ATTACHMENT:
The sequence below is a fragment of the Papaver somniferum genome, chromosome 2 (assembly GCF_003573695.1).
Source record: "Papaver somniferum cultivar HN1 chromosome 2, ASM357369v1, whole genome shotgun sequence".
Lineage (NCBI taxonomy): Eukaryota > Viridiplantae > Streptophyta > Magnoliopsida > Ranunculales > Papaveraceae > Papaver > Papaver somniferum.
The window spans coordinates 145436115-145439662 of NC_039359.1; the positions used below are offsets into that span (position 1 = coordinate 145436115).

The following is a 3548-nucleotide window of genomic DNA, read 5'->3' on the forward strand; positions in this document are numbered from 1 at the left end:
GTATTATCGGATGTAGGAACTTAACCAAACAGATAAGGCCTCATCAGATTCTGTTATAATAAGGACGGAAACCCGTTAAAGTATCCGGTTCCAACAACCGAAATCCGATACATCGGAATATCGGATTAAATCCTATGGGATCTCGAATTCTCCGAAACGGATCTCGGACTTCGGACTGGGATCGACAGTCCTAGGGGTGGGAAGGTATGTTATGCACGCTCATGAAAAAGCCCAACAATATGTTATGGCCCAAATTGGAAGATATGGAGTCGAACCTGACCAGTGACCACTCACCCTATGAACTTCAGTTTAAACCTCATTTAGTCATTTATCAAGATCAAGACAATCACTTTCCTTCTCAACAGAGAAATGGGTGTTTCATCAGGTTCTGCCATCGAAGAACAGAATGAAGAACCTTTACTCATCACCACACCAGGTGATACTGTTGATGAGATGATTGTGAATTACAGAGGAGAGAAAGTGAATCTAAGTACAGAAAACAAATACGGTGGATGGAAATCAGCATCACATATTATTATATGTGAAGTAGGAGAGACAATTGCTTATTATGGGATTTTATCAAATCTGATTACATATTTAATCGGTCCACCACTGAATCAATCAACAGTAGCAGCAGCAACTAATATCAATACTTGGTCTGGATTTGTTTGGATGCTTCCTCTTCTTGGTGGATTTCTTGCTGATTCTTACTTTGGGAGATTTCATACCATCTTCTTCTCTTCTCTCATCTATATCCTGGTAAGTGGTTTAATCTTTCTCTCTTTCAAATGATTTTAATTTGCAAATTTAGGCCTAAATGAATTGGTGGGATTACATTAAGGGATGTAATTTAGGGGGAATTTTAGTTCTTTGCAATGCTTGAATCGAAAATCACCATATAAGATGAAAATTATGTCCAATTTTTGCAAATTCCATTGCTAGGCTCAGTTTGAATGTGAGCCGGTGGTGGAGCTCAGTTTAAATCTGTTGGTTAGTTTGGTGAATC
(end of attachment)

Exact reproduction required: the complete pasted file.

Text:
The sequence below is a fragment of the Papaver somniferum genome, chromosome 2 (assembly GCF_003573695.1).
Source record: "Papaver somniferum cultivar HN1 chromosome 2, ASM357369v1, whole genome shotgun sequence".
Lineage (NCBI taxonomy): Eukaryota > Viridiplantae > Streptophyta > Magnoliopsida > Ranunculales > Papaveraceae > Papaver > Papaver somniferum.
The window spans coordinates 145436115-145439662 of NC_039359.1; the positions used below are offsets into that span (position 1 = coordinate 145436115).

The following is a 3548-nucleotide window of genomic DNA, read 5'->3' on the forward strand; positions in this document are numbered from 1 at the left end:
GTATTATCGGATGTAGGAACTTAACCAAACAGATAAGGCCTCATCAGATTCTGTTATAATAAGGACGGAAACCCGTTAAAGTATCCGGTTCCAACAACCGAAATCCGATACATCGGAATATCGGATTAAATCCTATGGGATCTCGAATTCTCCGAAACGGATCTCGGACTTCGGACTGGGATCGACAGTCCTAGGGGTGGGAAGGTATGTTATGCACGCTCATGAAAAAGCCCAACAATATGTTATGGCCCAAATTGGAAGATATGGAGTCGAACCTGACCAGTGACCACTCACCCTATGAACTTCAGTTTAAACCTCATTTAGTCATTTATCAAGATCAAGACAATCACTTTCCTTCTCAACAGAGAAATGGGTGTTTCATCAGGTTCTGCCATCGAAGAACAGAATGAAGAACCTTTACTCATCACCACACCAGGTGATACTGTTGATGAGATGATTGTGAATTACAGAGGAGAGAAAGTGAATCTAAGTACAGAAAACAAATACGGTGGATGGAAATCAGCATCACATATTATTATATGTGAAGTAGGAGAGACAATTGCTTATTATGGGATTTTATCAAATCTGATTACATATTTAATCGGTCCACCACTGAATCAATCAACAGTAGCAGCAGCAACTAATATCAATACTTGGTCTGGATTTGTTTGGATGCTTCCTCTTCTTGGTGGATTTCTTGCTGATTCTTACTTTGGGAGATTTCATACCATCTTCTTCTCTTCTCTCATCTATATCCTGGTAAGTGGTTTAATCTTTCTCTCTTTCAAATGATTTTAATTTGCAAATTTAGGCCTAAATGAATTGGTGGGATTACATTAAGGGATGTAATTTAGGGGGAATTTTAGTTCTTTGCAATGCTTGAATCGAAAATCACCATATAAGATGAAAATTATGTCCAATTTTTGCAAATTCCATTGCTAGGCTCAGTTTGAATGTGAGCCGGTGGTGGAGCTCAGTTTAAATCTGTTGGTTAGTTTGGTGAATC